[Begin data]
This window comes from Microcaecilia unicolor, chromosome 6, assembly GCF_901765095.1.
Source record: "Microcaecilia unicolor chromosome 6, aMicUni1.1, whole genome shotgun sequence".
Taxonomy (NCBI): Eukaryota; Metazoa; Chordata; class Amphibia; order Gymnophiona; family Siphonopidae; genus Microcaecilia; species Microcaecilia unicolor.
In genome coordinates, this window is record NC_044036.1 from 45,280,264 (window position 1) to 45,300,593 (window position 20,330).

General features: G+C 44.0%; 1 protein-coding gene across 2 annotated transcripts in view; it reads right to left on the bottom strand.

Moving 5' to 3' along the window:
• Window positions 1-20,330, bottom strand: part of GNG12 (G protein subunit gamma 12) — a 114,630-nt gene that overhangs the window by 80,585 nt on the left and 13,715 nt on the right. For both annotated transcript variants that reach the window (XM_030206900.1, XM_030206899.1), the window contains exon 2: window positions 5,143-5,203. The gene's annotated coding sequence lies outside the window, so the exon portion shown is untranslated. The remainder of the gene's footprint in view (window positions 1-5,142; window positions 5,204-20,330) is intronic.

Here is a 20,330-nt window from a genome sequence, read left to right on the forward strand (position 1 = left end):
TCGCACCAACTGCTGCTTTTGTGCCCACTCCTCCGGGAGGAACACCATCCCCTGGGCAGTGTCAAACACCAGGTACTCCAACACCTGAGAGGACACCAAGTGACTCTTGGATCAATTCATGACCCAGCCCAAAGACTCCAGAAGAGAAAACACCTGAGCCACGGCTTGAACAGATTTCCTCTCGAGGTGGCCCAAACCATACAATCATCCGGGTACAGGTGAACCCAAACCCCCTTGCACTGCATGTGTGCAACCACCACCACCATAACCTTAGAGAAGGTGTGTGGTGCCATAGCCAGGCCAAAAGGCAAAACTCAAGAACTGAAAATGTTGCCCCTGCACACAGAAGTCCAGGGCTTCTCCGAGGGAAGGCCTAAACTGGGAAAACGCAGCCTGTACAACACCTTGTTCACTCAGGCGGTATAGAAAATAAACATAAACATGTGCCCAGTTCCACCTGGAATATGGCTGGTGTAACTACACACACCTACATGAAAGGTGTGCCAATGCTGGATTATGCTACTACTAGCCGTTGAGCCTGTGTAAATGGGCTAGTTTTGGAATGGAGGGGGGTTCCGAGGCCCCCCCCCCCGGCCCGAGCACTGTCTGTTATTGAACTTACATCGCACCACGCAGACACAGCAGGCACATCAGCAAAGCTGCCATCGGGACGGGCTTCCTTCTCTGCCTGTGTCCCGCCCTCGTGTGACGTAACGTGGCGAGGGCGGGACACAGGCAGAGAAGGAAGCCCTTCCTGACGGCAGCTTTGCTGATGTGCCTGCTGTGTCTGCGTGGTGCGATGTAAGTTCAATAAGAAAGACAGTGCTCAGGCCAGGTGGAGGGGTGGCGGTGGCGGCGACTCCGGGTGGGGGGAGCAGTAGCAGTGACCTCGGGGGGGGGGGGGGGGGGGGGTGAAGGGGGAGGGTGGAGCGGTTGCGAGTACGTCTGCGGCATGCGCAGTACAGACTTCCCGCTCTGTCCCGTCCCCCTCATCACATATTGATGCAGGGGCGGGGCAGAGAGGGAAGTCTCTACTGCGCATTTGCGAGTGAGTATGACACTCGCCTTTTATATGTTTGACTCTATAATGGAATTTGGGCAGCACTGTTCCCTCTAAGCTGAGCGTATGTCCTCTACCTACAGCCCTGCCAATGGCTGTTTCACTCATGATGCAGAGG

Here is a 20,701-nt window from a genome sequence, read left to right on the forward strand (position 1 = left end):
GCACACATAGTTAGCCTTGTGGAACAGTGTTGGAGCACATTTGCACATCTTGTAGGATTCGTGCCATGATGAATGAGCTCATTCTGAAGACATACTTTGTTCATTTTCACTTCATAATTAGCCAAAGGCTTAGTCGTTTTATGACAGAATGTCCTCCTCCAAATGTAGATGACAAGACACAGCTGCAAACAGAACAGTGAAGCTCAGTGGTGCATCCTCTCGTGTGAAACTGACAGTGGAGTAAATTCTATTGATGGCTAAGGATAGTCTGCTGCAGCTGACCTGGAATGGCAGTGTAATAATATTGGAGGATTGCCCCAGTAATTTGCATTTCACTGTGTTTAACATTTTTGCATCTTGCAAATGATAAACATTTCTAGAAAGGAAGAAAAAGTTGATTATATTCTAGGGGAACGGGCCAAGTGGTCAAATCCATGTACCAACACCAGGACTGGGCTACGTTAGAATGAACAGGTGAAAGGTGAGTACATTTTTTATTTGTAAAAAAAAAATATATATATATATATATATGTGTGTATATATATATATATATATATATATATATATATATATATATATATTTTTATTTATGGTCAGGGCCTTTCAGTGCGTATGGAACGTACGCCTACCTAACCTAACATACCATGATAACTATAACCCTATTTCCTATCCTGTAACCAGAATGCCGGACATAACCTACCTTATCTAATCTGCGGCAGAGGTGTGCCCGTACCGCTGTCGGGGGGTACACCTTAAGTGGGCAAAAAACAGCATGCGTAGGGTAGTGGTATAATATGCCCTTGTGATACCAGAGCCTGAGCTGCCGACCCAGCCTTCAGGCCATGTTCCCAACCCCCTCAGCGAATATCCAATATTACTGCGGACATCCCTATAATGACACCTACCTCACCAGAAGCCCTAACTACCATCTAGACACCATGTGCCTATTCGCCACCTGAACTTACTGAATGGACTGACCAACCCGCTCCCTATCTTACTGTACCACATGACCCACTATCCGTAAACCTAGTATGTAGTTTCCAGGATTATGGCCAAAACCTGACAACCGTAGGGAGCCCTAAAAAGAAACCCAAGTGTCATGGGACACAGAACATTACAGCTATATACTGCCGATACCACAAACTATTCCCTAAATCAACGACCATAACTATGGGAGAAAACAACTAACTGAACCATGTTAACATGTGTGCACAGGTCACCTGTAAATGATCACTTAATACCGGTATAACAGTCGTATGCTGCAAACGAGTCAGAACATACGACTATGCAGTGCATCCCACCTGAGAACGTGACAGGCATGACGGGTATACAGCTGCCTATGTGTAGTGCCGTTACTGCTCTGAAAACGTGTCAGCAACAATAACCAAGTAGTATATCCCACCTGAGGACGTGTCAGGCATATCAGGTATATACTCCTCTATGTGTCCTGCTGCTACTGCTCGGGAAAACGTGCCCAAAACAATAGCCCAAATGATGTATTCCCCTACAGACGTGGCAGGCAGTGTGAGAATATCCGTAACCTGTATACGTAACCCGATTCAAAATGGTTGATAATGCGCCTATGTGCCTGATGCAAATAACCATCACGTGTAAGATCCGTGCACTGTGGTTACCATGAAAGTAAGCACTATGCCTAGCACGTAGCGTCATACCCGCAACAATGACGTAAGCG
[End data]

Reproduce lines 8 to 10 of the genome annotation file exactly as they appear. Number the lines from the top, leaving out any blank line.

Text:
Here is a 20,330-nt window from a genome sequence, read left to right on the forward strand (position 1 = left end):
TCGCACCAACTGCTGCTTTTGTGCCCACTCCTCCGGGAGGAACACCATCCCCTGGGCAGTGTCAAACACCAGGTACTCCAACACCTGAGAGGACACCAAGTGACTCTTGGATCAATTCATGACCCAGCCCAAAGACTCCAGAAGAGAAAACACCTGAGCCACGGCTTGAACAGATTTCCTCTCGAGGTGGCCCAAACCATACAATCATCCGGGTACAGGTGAACCCAAACCCCCTTGCACTGCATGTGTGCAACCACCACCACCATAACCTTAGAGAAGGTGTGTGGTGCCATAGCCAGGCCAAAAGGCAAAACTCAAGAACTGAAAATGTTGCCCCTGCACACAGAAGTCCAGGGCTTCTCCGAGGGAAGGCCTAAACTGGGAAAACGCAGCCTGTACAACACCTTGTTCACTCAGGCGGTATAGAAAATAAACATAAACATGTGCCCAGTTCCACCTGGAATATGGCTGGTGTAACTACACACACCTACATGAAAGGTGTGCCAATGCTGGATTATGCTACTACTAGCCGTTGAGCCTGTGTAAATGGGCTAGTTTTGGAATGGAGGGGGGTTCCGAGGCCCCCCCCCCCGGCCCGAGCACTGTCTGTTATTGAACTTACATCGCACCACGCAGACACAGCAGGCACATCAGCAAAGCTGCCATCGGGACGGGCTTCCTTCTCTGCCTGTGTCCCGCCCTCGTGTGACGTAACGTGGCGAGGGCGGGACACAGGCAGAGAAGGAAGCCCTTCCTGACGGCAGCTTTGCTGATGTGCCTGCTGTGTCTGCGTGGTGCGATGTAAGTTCAATAAGAAAGACAGTGCTCAGGCCAGGTGGAGGGGTGGCGGTGGCGGCGACTCCGGGTGGGGGGAGCAGTAGCAGTGACCTCGGGGGGGGGGGGGGGGGGGGGTGAAGGGGGAGGGTGGAGCGGTTGCGAGTACGTCTGCGGCATGCGCAGTACAGACTTCCCGCTCTGTCCCGTCCCCCTCATCACATATTGATGCAGGGGCGGGGCAGAGAGGGAAGTCTCTACTGCGCATTTGCGAGTGAGTATGACACTCGCCTTTTATATGTTTGACTCTATAATGGAATTTGGGCAGCACTGTTCCCTCTAAGCTGAGCGTATGTCCTCTACCTACAGCCCTGCCAATGGCTGTTTCACTCATGATGCAGAGG

Here is a 20,701-nt window from a genome sequence, read left to right on the forward strand (position 1 = left end):